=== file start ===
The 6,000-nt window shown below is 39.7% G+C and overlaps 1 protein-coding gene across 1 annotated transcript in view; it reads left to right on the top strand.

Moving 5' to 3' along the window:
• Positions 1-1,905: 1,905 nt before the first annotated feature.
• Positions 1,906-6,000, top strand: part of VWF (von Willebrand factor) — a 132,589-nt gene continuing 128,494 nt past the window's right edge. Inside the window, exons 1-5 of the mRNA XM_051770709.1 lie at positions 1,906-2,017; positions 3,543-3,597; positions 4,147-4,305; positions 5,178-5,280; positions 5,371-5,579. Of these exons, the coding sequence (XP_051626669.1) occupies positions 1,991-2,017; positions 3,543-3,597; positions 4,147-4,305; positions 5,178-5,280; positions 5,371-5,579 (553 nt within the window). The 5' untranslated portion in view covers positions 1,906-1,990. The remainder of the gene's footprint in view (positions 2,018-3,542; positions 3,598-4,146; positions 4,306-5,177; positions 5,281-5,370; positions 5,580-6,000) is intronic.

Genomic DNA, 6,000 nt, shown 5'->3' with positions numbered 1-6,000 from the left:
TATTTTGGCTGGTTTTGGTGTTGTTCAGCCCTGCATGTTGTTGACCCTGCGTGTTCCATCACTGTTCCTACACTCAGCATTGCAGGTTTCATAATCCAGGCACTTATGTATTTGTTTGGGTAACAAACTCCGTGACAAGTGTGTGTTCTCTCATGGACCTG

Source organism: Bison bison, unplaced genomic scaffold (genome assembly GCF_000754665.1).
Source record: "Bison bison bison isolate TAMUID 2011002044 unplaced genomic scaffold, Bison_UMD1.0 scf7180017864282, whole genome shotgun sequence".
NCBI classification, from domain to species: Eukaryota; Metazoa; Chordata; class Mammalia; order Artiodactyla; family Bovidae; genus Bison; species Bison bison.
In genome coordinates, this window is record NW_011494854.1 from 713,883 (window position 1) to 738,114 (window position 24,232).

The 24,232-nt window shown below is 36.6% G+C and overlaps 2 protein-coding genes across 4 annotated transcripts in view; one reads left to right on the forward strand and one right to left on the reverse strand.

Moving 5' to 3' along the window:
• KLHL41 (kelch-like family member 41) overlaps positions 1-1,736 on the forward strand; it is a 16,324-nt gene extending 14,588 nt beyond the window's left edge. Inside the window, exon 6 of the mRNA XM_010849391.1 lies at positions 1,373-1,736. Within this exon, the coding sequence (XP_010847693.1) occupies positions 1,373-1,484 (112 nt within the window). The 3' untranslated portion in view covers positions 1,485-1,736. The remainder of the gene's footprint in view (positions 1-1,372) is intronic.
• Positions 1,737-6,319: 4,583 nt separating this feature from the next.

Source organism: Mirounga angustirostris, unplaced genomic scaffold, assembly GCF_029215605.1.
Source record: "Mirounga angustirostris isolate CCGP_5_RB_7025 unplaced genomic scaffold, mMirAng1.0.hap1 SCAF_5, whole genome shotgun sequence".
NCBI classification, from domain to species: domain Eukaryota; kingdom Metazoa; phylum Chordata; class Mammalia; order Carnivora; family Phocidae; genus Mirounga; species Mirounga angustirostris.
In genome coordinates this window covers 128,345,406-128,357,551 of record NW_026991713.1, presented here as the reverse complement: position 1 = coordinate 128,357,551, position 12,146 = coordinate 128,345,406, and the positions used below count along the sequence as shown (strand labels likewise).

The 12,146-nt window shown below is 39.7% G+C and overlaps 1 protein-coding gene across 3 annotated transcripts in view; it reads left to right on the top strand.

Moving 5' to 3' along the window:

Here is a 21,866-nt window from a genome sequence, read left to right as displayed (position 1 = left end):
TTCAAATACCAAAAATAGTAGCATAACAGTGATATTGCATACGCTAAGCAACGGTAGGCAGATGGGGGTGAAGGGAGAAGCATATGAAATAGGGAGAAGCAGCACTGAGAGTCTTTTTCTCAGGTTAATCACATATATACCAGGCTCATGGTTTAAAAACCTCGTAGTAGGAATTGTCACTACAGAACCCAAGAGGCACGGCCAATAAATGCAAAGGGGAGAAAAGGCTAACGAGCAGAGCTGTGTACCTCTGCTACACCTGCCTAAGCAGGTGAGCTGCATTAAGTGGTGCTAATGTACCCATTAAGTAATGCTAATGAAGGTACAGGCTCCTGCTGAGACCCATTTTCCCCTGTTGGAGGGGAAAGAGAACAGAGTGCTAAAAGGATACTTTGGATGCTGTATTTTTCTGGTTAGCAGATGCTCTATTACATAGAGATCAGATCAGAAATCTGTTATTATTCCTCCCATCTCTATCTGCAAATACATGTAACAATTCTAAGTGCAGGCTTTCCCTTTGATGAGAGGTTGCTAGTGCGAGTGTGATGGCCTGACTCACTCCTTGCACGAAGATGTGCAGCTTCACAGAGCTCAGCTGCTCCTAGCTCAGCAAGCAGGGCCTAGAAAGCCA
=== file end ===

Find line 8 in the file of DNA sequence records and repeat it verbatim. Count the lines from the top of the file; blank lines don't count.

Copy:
Source record: "Bison bison bison isolate TAMUID 2011002044 unplaced genomic scaffold, Bison_UMD1.0 scf7180017864282, whole genome shotgun sequence".